Things to rememember.
Most HVLP guns use more air than most 110 volt compressors
can deliver. But conventional guns use a lot less and do fine.
The CFM rating to watch for on a compressor is the 90 psi one.
Compressors are always compressing against the tank which is
90 psi or higher. They seldom see 40 psi to pump against.
Tank size won't help much. once it starts running, it
will keep running till full. Only CFM output
can allow it to catch up and stop.
It must be more than you're useing to stop.
It'll take loger to come on with a larger tank
but it'll also take longer to refill.
You want it to run as little as possible, the longer it runs,
the hotter it gets, which gives you moisture problems.
So the bigger the better.
Never compare compressors by HP. CFM is the true indicator.
Mfg's stretch the HP numbers, if you want to know the true
power, compare the amp rating of the motor.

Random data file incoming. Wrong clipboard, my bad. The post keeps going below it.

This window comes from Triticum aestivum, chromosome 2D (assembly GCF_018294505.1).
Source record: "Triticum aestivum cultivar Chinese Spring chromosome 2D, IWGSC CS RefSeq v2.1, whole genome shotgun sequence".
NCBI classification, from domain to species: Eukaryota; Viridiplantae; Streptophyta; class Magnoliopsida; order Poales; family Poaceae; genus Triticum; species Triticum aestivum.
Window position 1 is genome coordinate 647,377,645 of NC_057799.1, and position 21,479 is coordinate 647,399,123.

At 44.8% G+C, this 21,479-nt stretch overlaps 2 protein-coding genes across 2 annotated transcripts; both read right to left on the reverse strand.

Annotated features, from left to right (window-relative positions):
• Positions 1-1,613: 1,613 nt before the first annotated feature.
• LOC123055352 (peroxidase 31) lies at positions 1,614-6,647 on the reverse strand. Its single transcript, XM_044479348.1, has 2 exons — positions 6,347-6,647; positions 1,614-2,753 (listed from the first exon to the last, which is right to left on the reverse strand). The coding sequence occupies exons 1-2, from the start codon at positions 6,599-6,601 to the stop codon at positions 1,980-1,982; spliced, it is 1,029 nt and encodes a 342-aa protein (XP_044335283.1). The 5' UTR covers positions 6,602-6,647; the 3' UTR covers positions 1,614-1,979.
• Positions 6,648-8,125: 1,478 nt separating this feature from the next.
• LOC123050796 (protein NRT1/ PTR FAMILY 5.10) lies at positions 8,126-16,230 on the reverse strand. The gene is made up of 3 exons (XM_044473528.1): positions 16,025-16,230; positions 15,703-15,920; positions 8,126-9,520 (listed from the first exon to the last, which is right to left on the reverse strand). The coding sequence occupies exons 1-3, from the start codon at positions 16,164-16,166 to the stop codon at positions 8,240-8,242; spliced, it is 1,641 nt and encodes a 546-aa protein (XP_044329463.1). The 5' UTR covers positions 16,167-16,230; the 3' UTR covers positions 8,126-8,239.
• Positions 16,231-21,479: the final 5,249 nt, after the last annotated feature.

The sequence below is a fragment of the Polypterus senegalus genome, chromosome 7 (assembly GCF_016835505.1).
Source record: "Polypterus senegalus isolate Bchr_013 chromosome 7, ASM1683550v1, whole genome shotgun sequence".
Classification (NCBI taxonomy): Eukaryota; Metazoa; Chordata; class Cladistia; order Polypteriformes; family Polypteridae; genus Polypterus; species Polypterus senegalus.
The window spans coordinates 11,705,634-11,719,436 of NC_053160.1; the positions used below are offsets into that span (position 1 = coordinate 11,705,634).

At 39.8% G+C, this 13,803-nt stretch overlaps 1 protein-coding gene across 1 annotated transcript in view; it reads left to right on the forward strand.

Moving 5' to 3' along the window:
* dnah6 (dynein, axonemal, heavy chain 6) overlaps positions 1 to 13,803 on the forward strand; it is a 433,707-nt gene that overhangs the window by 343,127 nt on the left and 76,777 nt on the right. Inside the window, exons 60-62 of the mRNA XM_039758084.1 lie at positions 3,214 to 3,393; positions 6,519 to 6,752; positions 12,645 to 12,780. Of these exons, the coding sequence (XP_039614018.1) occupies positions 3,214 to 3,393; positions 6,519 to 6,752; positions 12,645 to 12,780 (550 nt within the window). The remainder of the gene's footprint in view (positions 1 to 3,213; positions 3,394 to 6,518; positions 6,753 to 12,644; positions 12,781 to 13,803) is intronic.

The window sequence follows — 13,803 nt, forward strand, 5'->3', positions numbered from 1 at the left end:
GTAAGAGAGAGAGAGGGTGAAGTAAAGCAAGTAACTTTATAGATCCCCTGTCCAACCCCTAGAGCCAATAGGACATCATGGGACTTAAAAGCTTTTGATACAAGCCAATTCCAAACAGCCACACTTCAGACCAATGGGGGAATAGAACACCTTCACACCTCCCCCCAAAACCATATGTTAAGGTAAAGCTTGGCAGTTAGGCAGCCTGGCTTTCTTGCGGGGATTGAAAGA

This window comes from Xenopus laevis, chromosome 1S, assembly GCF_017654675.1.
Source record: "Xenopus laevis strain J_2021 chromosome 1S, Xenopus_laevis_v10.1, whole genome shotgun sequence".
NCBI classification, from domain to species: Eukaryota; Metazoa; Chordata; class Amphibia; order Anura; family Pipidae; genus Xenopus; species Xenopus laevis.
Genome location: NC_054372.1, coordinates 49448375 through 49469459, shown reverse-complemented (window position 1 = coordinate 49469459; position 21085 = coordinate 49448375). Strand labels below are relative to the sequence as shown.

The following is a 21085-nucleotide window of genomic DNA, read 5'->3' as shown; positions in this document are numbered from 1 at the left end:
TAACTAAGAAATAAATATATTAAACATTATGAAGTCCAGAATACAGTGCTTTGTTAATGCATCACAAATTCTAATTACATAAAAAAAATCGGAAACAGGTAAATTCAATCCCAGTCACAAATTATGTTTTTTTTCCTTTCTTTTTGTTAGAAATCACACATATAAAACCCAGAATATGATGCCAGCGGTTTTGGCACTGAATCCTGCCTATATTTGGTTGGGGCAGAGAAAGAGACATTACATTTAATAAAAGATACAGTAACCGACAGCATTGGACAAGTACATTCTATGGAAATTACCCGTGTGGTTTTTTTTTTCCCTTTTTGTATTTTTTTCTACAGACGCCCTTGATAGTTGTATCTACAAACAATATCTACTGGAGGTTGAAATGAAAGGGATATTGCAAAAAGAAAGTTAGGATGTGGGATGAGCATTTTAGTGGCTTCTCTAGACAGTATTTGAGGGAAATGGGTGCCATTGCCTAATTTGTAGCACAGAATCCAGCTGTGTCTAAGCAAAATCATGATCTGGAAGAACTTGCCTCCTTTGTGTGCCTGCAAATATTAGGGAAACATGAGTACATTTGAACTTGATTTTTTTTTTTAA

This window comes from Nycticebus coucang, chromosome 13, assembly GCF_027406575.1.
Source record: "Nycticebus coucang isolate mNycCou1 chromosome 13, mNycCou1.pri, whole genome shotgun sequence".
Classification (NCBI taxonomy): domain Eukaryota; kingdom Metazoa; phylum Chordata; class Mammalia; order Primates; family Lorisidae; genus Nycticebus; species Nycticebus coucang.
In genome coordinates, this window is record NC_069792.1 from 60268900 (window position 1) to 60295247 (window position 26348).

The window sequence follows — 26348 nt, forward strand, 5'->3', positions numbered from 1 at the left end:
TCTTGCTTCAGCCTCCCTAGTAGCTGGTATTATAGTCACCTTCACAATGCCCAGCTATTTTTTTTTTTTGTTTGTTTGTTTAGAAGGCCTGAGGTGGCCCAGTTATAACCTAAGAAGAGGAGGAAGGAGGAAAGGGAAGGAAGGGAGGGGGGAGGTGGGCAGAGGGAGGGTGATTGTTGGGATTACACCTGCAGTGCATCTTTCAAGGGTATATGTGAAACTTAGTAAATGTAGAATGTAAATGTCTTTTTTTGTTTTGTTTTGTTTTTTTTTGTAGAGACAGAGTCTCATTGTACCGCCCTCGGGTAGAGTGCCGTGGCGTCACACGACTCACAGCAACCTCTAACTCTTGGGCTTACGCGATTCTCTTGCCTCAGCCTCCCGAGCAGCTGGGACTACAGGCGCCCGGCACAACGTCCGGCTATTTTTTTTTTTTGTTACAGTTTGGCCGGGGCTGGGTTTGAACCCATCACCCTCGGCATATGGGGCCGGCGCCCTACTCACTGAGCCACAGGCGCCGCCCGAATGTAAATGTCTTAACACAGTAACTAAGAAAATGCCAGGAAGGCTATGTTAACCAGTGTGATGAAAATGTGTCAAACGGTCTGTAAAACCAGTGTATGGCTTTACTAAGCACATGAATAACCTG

That's the true power of the compressor and it
can vary greatly by brand. But the CFM to Amp ratio
holds pretty consistant from brand to brand.
You usually get what you pay for.
If you use HVLP you really need bigger fittings more than
you need a bigger hose. The std 1/4" air fittings really
restrict the air CFM's.
The female quick disconnect fittings narrow down to a
hole smaller than 1/8" dia. That's the bottleneck.
Home Depot sells 3/8" fittings that connect to std
1/4" air hose, the quick disconnect hole is twice as big.
Otherwise you need to run over 60 psi to the gun and
regulate down there to get enough CFM through the
disconnects to the gun.